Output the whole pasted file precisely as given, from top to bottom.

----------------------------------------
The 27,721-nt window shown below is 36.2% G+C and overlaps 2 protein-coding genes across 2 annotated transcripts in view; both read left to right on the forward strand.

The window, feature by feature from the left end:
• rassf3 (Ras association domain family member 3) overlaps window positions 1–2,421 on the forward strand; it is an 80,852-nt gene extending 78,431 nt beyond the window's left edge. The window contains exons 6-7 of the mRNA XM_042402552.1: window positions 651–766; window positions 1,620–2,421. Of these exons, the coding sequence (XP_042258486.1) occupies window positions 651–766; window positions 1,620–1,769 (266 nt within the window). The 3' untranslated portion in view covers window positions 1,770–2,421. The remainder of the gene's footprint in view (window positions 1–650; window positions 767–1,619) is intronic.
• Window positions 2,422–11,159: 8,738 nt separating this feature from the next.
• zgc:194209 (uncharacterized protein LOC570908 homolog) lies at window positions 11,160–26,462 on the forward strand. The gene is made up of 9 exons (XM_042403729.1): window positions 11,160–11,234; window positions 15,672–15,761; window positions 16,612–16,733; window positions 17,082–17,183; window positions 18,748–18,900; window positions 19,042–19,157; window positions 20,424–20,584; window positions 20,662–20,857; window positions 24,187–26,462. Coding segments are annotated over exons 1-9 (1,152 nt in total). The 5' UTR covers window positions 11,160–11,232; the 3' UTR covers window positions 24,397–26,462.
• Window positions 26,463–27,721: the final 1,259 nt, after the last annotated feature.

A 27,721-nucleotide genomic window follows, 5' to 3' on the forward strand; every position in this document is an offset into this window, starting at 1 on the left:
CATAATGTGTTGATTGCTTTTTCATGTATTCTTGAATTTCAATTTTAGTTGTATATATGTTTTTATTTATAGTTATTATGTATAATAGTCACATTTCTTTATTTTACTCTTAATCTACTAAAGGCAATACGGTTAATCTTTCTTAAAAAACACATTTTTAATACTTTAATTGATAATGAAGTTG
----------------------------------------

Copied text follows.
The 27,721-nt window shown below is 36.2% G+C and overlaps 2 protein-coding genes across 2 annotated transcripts in view; both read left to right on the forward strand.

The window, feature by feature from the left end:
• rassf3 (Ras association domain family member 3) overlaps window positions 1–2,421 on the forward strand; it is an 80,852-nt gene extending 78,431 nt beyond the window's left edge. The window contains exons 6-7 of the mRNA XM_042402552.1: window positions 651–766; window positions 1,620–2,421. Of these exons, the coding sequence (XP_042258486.1) occupies window positions 651–766; window positions 1,620–1,769 (266 nt within the window). The 3' untranslated portion in view covers window positions 1,770–2,421. The remainder of the gene's footprint in view (window positions 1–650; window positions 767–1,619) is intronic.
• Window positions 2,422–11,159: 8,738 nt separating this feature from the next.
• zgc:194209 (uncharacterized protein LOC570908 homolog) lies at window positions 11,160–26,462 on the forward strand. The gene is made up of 9 exons (XM_042403729.1): window positions 11,160–11,234; window positions 15,672–15,761; window positions 16,612–16,733; window positions 17,082–17,183; window positions 18,748–18,900; window positions 19,042–19,157; window positions 20,424–20,584; window positions 20,662–20,857; window positions 24,187–26,462. Coding segments are annotated over exons 1-9 (1,152 nt in total). The 5' UTR covers window positions 11,160–11,232; the 3' UTR covers window positions 24,397–26,462.
• Window positions 26,463–27,721: the final 1,259 nt, after the last annotated feature.

A 27,721-nucleotide genomic window follows, 5' to 3' on the forward strand; every position in this document is an offset into this window, starting at 1 on the left:
CATAATGTGTTGATTGCTTTTTCATGTATTCTTGAATTTCAATTTTAGTTGTATATATGTTTTTATTTATAGTTATTATGTATAATAGTCACATTTCTTTATTTTACTCTTAATCTACTAAAGGCAATACGGTTAATCTTTCTTAAAAAACACATTTTTAATACTTTAATTGATAATGAAGTTG